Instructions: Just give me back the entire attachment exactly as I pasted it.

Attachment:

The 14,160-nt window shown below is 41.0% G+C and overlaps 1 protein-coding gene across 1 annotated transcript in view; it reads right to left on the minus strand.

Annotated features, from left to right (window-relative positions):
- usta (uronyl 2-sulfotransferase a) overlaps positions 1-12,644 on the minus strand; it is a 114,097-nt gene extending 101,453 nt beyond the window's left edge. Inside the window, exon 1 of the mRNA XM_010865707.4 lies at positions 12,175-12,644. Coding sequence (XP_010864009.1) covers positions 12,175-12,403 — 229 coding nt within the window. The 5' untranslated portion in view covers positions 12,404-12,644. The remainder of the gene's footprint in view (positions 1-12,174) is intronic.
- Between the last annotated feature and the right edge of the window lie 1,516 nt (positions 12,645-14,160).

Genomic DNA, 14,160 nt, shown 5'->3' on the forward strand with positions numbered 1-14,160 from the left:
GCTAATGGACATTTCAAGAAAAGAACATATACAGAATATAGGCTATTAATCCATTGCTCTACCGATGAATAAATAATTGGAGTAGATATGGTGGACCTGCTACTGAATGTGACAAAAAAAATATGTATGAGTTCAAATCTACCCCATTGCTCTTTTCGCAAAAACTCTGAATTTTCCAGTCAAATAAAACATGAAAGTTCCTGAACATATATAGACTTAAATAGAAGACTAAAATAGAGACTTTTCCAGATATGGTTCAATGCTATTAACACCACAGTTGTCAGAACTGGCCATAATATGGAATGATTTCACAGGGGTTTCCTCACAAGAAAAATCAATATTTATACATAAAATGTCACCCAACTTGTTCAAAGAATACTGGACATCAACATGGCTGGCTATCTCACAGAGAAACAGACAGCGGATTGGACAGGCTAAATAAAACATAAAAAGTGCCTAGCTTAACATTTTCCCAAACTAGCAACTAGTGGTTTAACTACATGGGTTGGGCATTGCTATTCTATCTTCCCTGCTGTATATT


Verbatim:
The 14,160-nt window shown below is 41.0% G+C and overlaps 1 protein-coding gene across 1 annotated transcript in view; it reads right to left on the minus strand.

Annotated features, from left to right (window-relative positions):
- usta (uronyl 2-sulfotransferase a) overlaps positions 1-12,644 on the minus strand; it is a 114,097-nt gene extending 101,453 nt beyond the window's left edge. Inside the window, exon 1 of the mRNA XM_010865707.4 lies at positions 12,175-12,644. Coding sequence (XP_010864009.1) covers positions 12,175-12,403 — 229 coding nt within the window. The 5' untranslated portion in view covers positions 12,404-12,644. The remainder of the gene's footprint in view (positions 1-12,174) is intronic.
- Between the last annotated feature and the right edge of the window lie 1,516 nt (positions 12,645-14,160).

Genomic DNA, 14,160 nt, shown 5'->3' on the forward strand with positions numbered 1-14,160 from the left:
GCTAATGGACATTTCAAGAAAAGAACATATACAGAATATAGGCTATTAATCCATTGCTCTACCGATGAATAAATAATTGGAGTAGATATGGTGGACCTGCTACTGAATGTGACAAAAAAAATATGTATGAGTTCAAATCTACCCCATTGCTCTTTTCGCAAAAACTCTGAATTTTCCAGTCAAATAAAACATGAAAGTTCCTGAACATATATAGACTTAAATAGAAGACTAAAATAGAGACTTTTCCAGATATGGTTCAATGCTATTAACACCACAGTTGTCAGAACTGGCCATAATATGGAATGATTTCACAGGGGTTTCCTCACAAGAAAAATCAATATTTATACATAAAATGTCACCCAACTTGTTCAAAGAATACTGGACATCAACATGGCTGGCTATCTCACAGAGAAACAGACAGCGGATTGGACAGGCTAAATAAAACATAAAAAGTGCCTAGCTTAACATTTTCCCAAACTAGCAACTAGTGGTTTAACTACATGGGTTGGGCATTGCTATTCTATCTTCCCTGCTGTATATT